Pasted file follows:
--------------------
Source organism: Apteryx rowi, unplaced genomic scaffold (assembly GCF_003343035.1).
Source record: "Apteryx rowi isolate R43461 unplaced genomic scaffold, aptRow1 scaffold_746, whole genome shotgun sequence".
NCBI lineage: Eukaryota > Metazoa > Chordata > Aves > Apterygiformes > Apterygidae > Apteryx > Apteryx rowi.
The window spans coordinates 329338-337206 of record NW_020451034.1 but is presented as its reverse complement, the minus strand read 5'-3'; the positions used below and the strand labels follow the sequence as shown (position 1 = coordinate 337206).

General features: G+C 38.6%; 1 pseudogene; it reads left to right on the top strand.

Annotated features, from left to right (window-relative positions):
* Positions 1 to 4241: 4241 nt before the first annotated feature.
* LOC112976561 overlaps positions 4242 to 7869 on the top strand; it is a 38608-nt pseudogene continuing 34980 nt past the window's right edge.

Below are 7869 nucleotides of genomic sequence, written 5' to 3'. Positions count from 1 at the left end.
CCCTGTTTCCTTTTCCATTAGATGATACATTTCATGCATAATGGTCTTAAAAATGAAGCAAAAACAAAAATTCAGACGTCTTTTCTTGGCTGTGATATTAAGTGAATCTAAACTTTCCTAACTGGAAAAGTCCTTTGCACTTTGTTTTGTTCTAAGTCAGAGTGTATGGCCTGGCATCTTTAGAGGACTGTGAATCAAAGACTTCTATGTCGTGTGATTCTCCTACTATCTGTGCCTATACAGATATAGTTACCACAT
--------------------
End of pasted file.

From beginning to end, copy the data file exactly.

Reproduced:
Source organism: Apteryx rowi, unplaced genomic scaffold (assembly GCF_003343035.1).
Source record: "Apteryx rowi isolate R43461 unplaced genomic scaffold, aptRow1 scaffold_746, whole genome shotgun sequence".
NCBI lineage: Eukaryota > Metazoa > Chordata > Aves > Apterygiformes > Apterygidae > Apteryx > Apteryx rowi.
The window spans coordinates 329338-337206 of record NW_020451034.1 but is presented as its reverse complement, the minus strand read 5'-3'; the positions used below and the strand labels follow the sequence as shown (position 1 = coordinate 337206).

General features: G+C 38.6%; 1 pseudogene; it reads left to right on the top strand.

Annotated features, from left to right (window-relative positions):
* Positions 1 to 4241: 4241 nt before the first annotated feature.
* LOC112976561 overlaps positions 4242 to 7869 on the top strand; it is a 38608-nt pseudogene continuing 34980 nt past the window's right edge.

Below are 7869 nucleotides of genomic sequence, written 5' to 3'. Positions count from 1 at the left end.
CCCTGTTTCCTTTTCCATTAGATGATACATTTCATGCATAATGGTCTTAAAAATGAAGCAAAAACAAAAATTCAGACGTCTTTTCTTGGCTGTGATATTAAGTGAATCTAAACTTTCCTAACTGGAAAAGTCCTTTGCACTTTGTTTTGTTCTAAGTCAGAGTGTATGGCCTGGCATCTTTAGAGGACTGTGAATCAAAGACTTCTATGTCGTGTGATTCTCCTACTATCTGTGCCTATACAGATATAGTTACCACAT